Essentially, the Californian court held that Activision’s constitutional free expression rights must trump Mr Noriega’s publicity rights for several reasons.  First, the Call of Duty game in which he appeared constituted ‘transformative use’ of his likeness.  Second, Mr Noriega’s reputation had not been harmed, given his notorious past.  Third, his inclusion in the game was incidental in the context of the whole game (which included 45 other characters, some of them historical).  Fourth, the player can never play as Mr Noriega himself.  Fifth, Activision did not use Mr Noriega’s character in any marketing of the game.

In making this decision, the court often referred to and distinguished the earlier case of No Doubt vs Activision Publishing Inc (192 Cal App 4th, 2011) which discussed many similar issues in relation to a claim by the music band No Doubt that Activision had breached their publicity rights in relation to its video game Band Hero.  Longtime readers will know I’ve written about this No Doubt case before.

So, Activision should buy Gwen Stefani a big beer.

In passing, I was mildly amused to see that Activision was able so soundly to beat Mr Noriega by relying on legal principles stemming from its own defeat at the hands of Gwen Stefani and No Doubt.  It’s a small world…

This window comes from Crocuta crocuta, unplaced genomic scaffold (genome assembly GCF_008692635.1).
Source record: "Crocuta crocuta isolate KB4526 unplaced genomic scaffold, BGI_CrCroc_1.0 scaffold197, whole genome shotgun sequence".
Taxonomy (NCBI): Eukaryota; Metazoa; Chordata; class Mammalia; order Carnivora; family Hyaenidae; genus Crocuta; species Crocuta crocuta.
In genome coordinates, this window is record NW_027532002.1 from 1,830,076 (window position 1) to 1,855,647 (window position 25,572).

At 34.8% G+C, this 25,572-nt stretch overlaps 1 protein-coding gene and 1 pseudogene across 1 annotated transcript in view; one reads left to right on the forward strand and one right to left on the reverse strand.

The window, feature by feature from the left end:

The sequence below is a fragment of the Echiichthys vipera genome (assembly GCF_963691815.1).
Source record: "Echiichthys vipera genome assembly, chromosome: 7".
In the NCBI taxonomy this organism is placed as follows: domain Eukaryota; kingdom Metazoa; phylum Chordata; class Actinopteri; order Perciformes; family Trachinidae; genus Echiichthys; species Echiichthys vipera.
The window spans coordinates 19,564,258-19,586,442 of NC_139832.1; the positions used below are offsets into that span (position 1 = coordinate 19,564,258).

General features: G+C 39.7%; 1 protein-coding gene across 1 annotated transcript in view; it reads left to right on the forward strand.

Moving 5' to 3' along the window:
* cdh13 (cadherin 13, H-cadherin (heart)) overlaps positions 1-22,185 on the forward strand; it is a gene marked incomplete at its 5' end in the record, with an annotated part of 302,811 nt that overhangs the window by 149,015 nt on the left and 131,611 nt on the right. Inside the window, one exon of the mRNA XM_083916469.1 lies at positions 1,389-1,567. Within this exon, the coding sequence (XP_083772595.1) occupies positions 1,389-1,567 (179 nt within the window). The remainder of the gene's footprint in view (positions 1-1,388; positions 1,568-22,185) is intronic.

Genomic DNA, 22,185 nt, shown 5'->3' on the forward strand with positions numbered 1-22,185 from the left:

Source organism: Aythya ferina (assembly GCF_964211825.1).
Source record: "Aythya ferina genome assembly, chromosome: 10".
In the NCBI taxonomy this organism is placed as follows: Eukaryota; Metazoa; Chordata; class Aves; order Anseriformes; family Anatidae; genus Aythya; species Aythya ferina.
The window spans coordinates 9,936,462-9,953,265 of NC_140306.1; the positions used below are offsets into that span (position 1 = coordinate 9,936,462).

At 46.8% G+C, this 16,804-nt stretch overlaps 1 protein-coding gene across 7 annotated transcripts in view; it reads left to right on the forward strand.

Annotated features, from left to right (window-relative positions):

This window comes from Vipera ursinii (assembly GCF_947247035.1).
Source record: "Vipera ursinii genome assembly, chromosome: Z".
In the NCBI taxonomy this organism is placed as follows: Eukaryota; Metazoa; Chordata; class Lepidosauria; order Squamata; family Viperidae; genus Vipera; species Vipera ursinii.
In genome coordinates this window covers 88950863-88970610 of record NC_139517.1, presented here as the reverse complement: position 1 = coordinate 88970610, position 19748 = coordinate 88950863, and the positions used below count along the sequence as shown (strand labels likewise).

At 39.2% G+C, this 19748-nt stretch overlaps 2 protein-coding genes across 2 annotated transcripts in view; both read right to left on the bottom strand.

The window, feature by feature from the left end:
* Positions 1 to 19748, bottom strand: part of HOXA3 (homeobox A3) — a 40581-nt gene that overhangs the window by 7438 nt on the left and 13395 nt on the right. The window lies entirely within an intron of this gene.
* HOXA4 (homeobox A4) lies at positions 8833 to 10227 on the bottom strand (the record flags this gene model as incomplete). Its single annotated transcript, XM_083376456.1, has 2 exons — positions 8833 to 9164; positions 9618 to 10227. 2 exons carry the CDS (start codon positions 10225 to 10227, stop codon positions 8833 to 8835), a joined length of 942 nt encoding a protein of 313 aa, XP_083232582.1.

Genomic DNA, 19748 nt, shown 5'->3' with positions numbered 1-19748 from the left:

No-one likes Manuel Noriega (least of all the learned judges of the State of California).

I was a bit surprised to see that nearly a page or so of the 6 page judgement was about all the bad things that Noriega had done, including how “in 1987, pro-Noriega mobs attacked the US Embassy” the consequences which led up to Panama declaring war against the US in 1989 and leading to “Operation Just Cause” – the US invasion of Panama in 1989.  Indisputably this is all relevant legal detail, which I imagine Activision supplied to the judge in its court documents.  It’s just a bit weird that the judge almost seemed to have cut and pasted it into the judgment, without passing almost any commentary at all about WHY.  To my mind, it’s almost like the judge felt he should make some comment about Noriega being a bad person and an enemy of the US…but I struggle to see how that is relevant to the legal principles at hand.

The answer to my mind is that, as a matter of public policy, neither Activision nor apparently the judge wanted to see US law being used to help out Manuel Noriega in his claim. His background as a mass murderer, criminal and dictator MUST have a bearing on his attempt to claim financial damages and more from Activision.  That’s a complicated legal point and I can see both sides of the argument…but the judge didn’t go through a public policy argument.  He just implied that Noriega is a BAD GUY and moved on to dismiss his claim without explaining why that was relevant.  Understandable, but troubling.